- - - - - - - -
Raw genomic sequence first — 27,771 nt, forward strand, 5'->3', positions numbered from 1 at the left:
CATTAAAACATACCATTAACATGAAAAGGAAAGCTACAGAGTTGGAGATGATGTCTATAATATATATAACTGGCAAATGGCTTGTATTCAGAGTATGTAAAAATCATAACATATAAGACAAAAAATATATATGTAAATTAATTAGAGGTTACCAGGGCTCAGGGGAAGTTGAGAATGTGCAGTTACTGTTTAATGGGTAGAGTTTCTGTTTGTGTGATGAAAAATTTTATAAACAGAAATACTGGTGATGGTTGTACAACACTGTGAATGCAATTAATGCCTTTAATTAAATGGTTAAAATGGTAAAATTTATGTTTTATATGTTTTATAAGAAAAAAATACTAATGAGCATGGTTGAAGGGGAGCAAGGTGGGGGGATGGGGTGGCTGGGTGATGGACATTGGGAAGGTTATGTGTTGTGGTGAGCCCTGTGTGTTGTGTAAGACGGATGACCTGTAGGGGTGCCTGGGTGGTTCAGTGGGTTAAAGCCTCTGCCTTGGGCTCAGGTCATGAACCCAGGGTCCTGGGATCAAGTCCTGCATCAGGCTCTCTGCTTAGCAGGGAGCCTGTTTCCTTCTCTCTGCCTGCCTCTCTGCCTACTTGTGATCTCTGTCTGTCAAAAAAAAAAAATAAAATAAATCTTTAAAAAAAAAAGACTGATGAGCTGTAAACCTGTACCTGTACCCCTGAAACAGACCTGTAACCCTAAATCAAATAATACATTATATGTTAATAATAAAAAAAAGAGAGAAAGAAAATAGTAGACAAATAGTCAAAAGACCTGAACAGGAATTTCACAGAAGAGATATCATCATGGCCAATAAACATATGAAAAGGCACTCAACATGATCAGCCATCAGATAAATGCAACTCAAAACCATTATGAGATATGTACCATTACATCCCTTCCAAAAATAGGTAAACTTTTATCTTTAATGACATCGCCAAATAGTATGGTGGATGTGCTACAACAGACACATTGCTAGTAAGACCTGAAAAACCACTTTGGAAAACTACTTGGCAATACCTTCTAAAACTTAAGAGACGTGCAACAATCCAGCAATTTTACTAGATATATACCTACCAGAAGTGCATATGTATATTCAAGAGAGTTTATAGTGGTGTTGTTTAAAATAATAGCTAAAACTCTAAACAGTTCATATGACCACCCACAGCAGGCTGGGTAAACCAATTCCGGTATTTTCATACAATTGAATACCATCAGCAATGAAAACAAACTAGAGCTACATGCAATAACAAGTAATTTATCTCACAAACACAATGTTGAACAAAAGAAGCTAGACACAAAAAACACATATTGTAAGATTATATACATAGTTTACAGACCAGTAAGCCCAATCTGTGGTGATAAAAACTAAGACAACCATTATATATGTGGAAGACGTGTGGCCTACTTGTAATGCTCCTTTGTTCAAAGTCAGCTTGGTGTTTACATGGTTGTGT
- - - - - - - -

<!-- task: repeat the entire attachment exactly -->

Raw genomic sequence first — 27,771 nt, forward strand, 5'->3', positions numbered from 1 at the left:
CATTAAAACATACCATTAACATGAAAAGGAAAGCTACAGAGTTGGAGATGATGTCTATAATATATATAACTGGCAAATGGCTTGTATTCAGAGTATGTAAAAATCATAACATATAAGACAAAAAATATATATGTAAATTAATTAGAGGTTACCAGGGCTCAGGGGAAGTTGAGAATGTGCAGTTACTGTTTAATGGGTAGAGTTTCTGTTTGTGTGATGAAAAATTTTATAAACAGAAATACTGGTGATGGTTGTACAACACTGTGAATGCAATTAATGCCTTTAATTAAATGGTTAAAATGGTAAAATTTATGTTTTATATGTTTTATAAGAAAAAAATACTAATGAGCATGGTTGAAGGGGAGCAAGGTGGGGGGATGGGGTGGCTGGGTGATGGACATTGGGAAGGTTATGTGTTGTGGTGAGCCCTGTGTGTTGTGTAAGACGGATGACCTGTAGGGGTGCCTGGGTGGTTCAGTGGGTTAAAGCCTCTGCCTTGGGCTCAGGTCATGAACCCAGGGTCCTGGGATCAAGTCCTGCATCAGGCTCTCTGCTTAGCAGGGAGCCTGTTTCCTTCTCTCTGCCTGCCTCTCTGCCTACTTGTGATCTCTGTCTGTCAAAAAAAAAAAATAAAATAAATCTTTAAAAAAAAAAGACTGATGAGCTGTAAACCTGTACCTGTACCCCTGAAACAGACCTGTAACCCTAAATCAAATAATACATTATATGTTAATAATAAAAAAAAGAGAGAAAGAAAATAGTAGACAAATAGTCAAAAGACCTGAACAGGAATTTCACAGAAGAGATATCATCATGGCCAATAAACATATGAAAAGGCACTCAACATGATCAGCCATCAGATAAATGCAACTCAAAACCATTATGAGATATGTACCATTACATCCCTTCCAAAAATAGGTAAACTTTTATCTTTAATGACATCGCCAAATAGTATGGTGGATGTGCTACAACAGACACATTGCTAGTAAGACCTGAAAAACCACTTTGGAAAACTACTTGGCAATACCTTCTAAAACTTAAGAGACGTGCAACAATCCAGCAATTTTACTAGATATATACCTACCAGAAGTGCATATGTATATTCAAGAGAGTTTATAGTGGTGTTGTTTAAAATAATAGCTAAAACTCTAAACAGTTCATATGACCACCCACAGCAGGCTGGGTAAACCAATTCCGGTATTTTCATACAATTGAATACCATCAGCAATGAAAACAAACTAGAGCTACATGCAATAACAAGTAATTTATCTCACAAACACAATGTTGAACAAAAGAAGCTAGACACAAAAAACACATATTGTAAGATTATATACATAGTTTACAGACCAGTAAGCCCAATCTGTGGTGATAAAAACTAAGACAACCATTATATATGTGGAAGACGTGTGGCCTACTTGTAATGCTCCTTTGTTCAAAGTCAGCTTGGTGTTTACATGGTTGTGT